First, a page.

Caesura


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Related to Caesura: enjambment

caesura

1. (in modern prosody) a pause, esp for sense, usually near the middle of a verse line.
2. (in classical prosody) a break between words within a metrical foot, usually in the third or fourth foot of the line

Caesura

 

in poetry, a regular break between words in a poem.

In classical poetry, a caesura usually occurred within a foot; in accentual-syllabic verse it usually coincides with the foot ending. The caesura occurs after the second foot in the iambic pentameter line, as in “Eshche odno ∥ poslednee skazan’e” (“Yet one last tale,” Pushkin); after the third foot in iambic and trochaic hexameter lines, for example, “Dni pozdnei oseni ∥ braniat obyknovenno” (“The days of late autumn are usually cursed,” Pushkin); and occasionally after the second foot in the amphibrachic tetrameter line, as in “Gliazhu kak bezumnyi, ∥ na chernuiu shal’” (“I gaze like a madman upon the black shawl,” Pushkin). The longer the line, the greater the need for a caesura. Usually a strong intonational pause, a caesura approaches the strength of a line ending. As with a clausula, the foot preceding a caesura may by truncated or augmented; it may also rhyme, for example, “Tri u Budrysa syna, ∥ kak i on, tri litvina” (“Budrys has three sons, like him, Lithuanians,” Pushkin).


Caesura

 

in music, a division between sections of a musical work. Together with other factors, a caesura ensures the perception of the articulation of a work and its structure. There are no special markings to indicate a caesura; in part, phrasing ligatures permit their location to be judged. In a number of instances, a caesura coincides with natural pauses between notes; they always appear after melodic and harmonic cadences, after a hold, and at transitions to a repeat. The significance, or impact, of a caesura is proportional to the scale of the sections it divides and the degree to which they appear a completed entity. In a number of instances, varying opinions concerning the location and significance of a caesura are possible; together with other features, such differences mold the distinctiveness of individual interpretations.

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Caesura features 123 market-rate, middle-income, and affordable apartments in a mix of studio and one- to two-bedroom homes, along with 34 furnished micro units.
This is a cogent and pungent critique that demonstrates that citizenship, a term so closely linked to democracy, is built upon a speciesist biopolitical caesura that reproduces and legitimates racialised hierarchies of life.
In the first chapter, for example, Cornulier provides a provocative reading of Rimbaud's sonnet, "Morts de Quatre-vingt douze et de Quatre vingt treize," that suggests a particularly Subversive placement of the caesura in the line "Morts de Valmy, Morts de / Fleurus, Morts d'Italie," By counting it as a 6-6 rather than the long-assumed 4-4-4, Cornulier ascribes to Rimbaud the rare Alexandrine in which the caesura falls not only on a monosyllabic preposition (de) but on a particularly unstable one at that.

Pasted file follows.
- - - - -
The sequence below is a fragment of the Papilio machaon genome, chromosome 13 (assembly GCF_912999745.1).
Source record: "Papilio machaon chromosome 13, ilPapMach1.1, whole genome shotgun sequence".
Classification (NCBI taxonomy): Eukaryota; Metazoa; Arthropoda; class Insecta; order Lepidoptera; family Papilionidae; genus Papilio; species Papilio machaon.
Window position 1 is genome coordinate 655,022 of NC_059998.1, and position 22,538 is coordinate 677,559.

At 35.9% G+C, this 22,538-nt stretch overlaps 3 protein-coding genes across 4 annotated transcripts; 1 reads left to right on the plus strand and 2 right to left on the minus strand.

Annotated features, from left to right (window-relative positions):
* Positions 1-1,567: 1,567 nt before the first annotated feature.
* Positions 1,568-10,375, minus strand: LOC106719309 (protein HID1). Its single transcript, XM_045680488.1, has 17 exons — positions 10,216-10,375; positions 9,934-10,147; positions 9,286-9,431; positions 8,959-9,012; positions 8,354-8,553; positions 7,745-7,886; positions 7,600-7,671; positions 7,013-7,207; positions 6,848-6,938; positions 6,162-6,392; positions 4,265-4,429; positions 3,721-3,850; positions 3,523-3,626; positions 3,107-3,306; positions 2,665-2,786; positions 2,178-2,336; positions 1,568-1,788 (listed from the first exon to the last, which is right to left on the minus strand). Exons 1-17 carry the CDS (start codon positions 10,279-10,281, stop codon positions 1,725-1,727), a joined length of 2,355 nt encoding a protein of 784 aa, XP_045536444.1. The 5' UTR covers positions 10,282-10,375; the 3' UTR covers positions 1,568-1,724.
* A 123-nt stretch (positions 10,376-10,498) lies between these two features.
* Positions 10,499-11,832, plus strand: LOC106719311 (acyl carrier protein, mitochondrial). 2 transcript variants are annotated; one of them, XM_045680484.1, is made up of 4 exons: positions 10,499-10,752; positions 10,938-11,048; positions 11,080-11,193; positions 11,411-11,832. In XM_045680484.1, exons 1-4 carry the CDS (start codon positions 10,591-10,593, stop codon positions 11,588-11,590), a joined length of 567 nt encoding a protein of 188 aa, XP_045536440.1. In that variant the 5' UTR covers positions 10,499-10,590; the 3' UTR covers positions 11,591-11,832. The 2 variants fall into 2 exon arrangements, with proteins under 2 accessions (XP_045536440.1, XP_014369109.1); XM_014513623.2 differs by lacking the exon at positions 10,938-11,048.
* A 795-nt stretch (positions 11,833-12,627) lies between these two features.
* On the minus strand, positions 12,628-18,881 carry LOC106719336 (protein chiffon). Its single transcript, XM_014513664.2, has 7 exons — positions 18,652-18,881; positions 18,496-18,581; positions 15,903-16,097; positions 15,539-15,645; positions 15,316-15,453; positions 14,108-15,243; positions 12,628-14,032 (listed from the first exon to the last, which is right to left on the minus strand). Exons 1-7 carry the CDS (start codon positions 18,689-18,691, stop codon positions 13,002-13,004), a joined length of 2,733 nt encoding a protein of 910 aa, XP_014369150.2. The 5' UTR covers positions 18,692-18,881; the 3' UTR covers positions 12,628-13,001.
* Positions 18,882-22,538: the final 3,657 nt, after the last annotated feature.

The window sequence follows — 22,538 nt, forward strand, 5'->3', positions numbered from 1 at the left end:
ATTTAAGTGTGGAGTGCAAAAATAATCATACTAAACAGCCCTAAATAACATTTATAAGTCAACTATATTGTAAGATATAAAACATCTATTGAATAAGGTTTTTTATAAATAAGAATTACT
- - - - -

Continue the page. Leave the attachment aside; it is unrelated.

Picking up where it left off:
Many of the contributors have chosen to echo the characteristic style of Anglo-Saxon verse by observing the four stresses, three alliterations, and even, though less often, the caesura (pause) found in the usual Old English poetic line.
First synthesis of Second synthesis of time (synthesis in time (synthesis of the present) the past) Present As prior selection As made to pass as the most contracted state of the pure past Past As dimension contracted As synthesis of the pure into the present through past a singular selection Future As dimension contracted As freedom and destiny into the present as a range of possibilities assigned given probabilities Third synthesis of time (synthesis for the future) Present As incapable of returning and as caesura, assembly and seriation Past As selected to return as pure difference and as symbolic process Future As eternal return of difference
The Cronica is in rhymed hexameters, using the variant known as Leonines, which have a disyllabic rhyme between the caesura and the end of the line; the English translates this into a longer Alexandrine line of twelve-syllabled iambics, with end-rhymes in couplets, thus capturing the general feel of Gower's verse.
In Greek and Latin versification this perceptual need became a formal convention, requiring a break called caesura in the middle of verse lines.
Negri's main concern is with articulating what he sees as the caesura between modernity and post-modernity at numerous political and economic levels.
Once you get past the caesura of Walter Reed Army Medical Center, every syllable of the street comes to vivid and variable life.
According to Peiter, 1933 marks a caesura in the history of resistance comedy.
This radical caesura is an essential component of the discussion we wish to engage" (19).
He does find that the last years of his representative artists produce works "marked by a sharp stylistic break, a caesura or rupture in their mode of expression" (35) and he agreees with Russ McDonald (in Shakespeare's Late Style [2007]) on the difficulty and intransigence resulting from ellipsis, distillation, deformed phrases, directional shifts, and intricate syntax.